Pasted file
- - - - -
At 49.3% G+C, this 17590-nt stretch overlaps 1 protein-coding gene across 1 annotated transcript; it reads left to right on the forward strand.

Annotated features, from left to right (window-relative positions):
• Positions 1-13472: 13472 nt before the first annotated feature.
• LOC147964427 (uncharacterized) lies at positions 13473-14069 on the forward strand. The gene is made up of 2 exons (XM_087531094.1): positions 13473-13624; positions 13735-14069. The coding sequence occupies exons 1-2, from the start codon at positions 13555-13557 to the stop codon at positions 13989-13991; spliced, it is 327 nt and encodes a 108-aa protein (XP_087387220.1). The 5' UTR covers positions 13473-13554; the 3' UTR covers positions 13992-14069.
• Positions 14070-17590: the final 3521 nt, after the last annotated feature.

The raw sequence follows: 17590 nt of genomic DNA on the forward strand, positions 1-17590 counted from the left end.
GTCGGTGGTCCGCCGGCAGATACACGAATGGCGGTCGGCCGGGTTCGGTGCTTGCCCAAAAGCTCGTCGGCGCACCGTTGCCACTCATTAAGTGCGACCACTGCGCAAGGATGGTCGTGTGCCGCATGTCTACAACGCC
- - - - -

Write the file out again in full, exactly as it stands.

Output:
At 49.3% G+C, this 17590-nt stretch overlaps 1 protein-coding gene across 1 annotated transcript; it reads left to right on the forward strand.

Annotated features, from left to right (window-relative positions):
• Positions 1-13472: 13472 nt before the first annotated feature.
• LOC147964427 (uncharacterized) lies at positions 13473-14069 on the forward strand. The gene is made up of 2 exons (XM_087531094.1): positions 13473-13624; positions 13735-14069. The coding sequence occupies exons 1-2, from the start codon at positions 13555-13557 to the stop codon at positions 13989-13991; spliced, it is 327 nt and encodes a 108-aa protein (XP_087387220.1). The 5' UTR covers positions 13473-13554; the 3' UTR covers positions 13992-14069.
• Positions 14070-17590: the final 3521 nt, after the last annotated feature.

The raw sequence follows: 17590 nt of genomic DNA on the forward strand, positions 1-17590 counted from the left end.
GTCGGTGGTCCGCCGGCAGATACACGAATGGCGGTCGGCCGGGTTCGGTGCTTGCCCAAAAGCTCGTCGGCGCACCGTTGCCACTCATTAAGTGCGACCACTGCGCAAGGATGGTCGTGTGCCGCATGTCTACAACGCC